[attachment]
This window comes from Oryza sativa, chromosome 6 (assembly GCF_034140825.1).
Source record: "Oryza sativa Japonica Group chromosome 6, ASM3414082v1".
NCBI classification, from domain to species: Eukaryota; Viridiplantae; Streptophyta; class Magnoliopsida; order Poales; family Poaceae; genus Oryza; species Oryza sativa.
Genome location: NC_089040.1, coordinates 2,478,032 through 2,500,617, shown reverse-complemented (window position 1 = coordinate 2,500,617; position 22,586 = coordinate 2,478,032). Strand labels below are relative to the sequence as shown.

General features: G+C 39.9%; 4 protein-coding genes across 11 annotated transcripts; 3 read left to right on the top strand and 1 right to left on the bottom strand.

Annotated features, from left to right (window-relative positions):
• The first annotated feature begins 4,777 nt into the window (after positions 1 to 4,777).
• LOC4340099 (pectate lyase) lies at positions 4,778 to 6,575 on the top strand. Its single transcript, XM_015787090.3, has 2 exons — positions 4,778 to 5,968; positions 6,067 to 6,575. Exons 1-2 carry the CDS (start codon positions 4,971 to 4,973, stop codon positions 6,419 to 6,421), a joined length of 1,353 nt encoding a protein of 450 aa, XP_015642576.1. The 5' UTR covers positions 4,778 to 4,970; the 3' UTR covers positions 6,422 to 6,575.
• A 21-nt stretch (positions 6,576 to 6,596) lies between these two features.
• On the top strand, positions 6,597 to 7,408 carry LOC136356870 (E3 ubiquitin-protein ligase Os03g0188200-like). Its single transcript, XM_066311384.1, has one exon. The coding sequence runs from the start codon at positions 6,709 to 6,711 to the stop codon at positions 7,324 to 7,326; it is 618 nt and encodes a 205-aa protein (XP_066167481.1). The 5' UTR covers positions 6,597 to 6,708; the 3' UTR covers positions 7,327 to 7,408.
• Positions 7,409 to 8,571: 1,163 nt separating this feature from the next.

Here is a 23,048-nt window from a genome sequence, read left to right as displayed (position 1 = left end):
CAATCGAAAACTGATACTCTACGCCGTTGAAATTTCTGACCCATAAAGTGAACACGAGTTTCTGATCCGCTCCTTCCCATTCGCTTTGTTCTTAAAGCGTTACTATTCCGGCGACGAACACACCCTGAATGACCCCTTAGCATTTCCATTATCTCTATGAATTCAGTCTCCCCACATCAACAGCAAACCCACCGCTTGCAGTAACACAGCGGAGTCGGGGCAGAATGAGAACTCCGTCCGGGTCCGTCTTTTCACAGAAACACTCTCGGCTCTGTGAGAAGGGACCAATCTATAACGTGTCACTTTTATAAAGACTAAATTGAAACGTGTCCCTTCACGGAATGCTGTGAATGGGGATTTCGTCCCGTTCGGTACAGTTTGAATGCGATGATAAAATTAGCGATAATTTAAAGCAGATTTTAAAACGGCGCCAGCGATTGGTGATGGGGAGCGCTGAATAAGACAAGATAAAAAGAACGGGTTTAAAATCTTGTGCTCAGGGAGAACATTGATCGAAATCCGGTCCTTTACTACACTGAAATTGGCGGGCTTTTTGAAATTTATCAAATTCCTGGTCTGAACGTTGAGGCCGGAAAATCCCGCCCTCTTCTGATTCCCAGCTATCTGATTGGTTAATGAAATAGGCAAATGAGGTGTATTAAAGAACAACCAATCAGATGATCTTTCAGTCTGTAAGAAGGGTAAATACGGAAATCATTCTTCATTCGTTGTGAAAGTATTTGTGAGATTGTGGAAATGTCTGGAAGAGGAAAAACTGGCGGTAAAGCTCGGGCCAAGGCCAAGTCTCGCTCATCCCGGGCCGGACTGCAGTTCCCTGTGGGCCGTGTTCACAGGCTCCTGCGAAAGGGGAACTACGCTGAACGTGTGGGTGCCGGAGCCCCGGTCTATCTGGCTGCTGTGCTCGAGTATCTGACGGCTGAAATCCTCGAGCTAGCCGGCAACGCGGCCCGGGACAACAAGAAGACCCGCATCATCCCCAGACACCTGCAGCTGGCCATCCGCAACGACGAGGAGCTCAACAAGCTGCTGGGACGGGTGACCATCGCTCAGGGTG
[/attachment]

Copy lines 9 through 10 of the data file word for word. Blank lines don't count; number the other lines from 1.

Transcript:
• A 21-nt stretch (positions 6,576 to 6,596) lies between these two features.
• On the top strand, positions 6,597 to 7,408 carry LOC136356870 (E3 ubiquitin-protein ligase Os03g0188200-like). Its single transcript, XM_066311384.1, has one exon. The coding sequence runs from the start codon at positions 6,709 to 6,711 to the stop codon at positions 7,324 to 7,326; it is 618 nt and encodes a 205-aa protein (XP_066167481.1). The 5' UTR covers positions 6,597 to 6,708; the 3' UTR covers positions 7,327 to 7,408.